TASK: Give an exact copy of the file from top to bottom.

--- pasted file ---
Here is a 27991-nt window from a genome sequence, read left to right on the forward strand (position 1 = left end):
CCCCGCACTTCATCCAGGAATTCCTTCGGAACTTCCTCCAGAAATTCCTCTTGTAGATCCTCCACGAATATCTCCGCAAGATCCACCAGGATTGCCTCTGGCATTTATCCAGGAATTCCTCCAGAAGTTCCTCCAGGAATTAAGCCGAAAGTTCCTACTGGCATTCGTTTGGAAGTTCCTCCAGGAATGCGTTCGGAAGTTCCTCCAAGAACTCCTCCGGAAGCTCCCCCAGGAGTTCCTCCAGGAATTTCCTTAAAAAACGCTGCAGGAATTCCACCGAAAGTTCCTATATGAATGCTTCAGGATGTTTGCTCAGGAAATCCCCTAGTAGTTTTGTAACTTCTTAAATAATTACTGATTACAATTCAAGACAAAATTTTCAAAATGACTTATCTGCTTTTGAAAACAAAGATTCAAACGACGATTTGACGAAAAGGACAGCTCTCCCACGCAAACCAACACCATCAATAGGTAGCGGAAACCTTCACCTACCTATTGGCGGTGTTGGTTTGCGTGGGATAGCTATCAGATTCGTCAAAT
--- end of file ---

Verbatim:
Here is a 27991-nt window from a genome sequence, read left to right on the forward strand (position 1 = left end):
CCCCGCACTTCATCCAGGAATTCCTTCGGAACTTCCTCCAGAAATTCCTCTTGTAGATCCTCCACGAATATCTCCGCAAGATCCACCAGGATTGCCTCTGGCATTTATCCAGGAATTCCTCCAGAAGTTCCTCCAGGAATTAAGCCGAAAGTTCCTACTGGCATTCGTTTGGAAGTTCCTCCAGGAATGCGTTCGGAAGTTCCTCCAAGAACTCCTCCGGAAGCTCCCCCAGGAGTTCCTCCAGGAATTTCCTTAAAAAACGCTGCAGGAATTCCACCGAAAGTTCCTATATGAATGCTTCAGGATGTTTGCTCAGGAAATCCCCTAGTAGTTTTGTAACTTCTTAAATAATTACTGATTACAATTCAAGACAAAATTTTCAAAATGACTTATCTGCTTTTGAAAACAAAGATTCAAACGACGATTTGACGAAAAGGACAGCTCTCCCACGCAAACCAACACCATCAATAGGTAGCGGAAACCTTCACCTACCTATTGGCGGTGTTGGTTTGCGTGGGATAGCTATCAGATTCGTCAAAT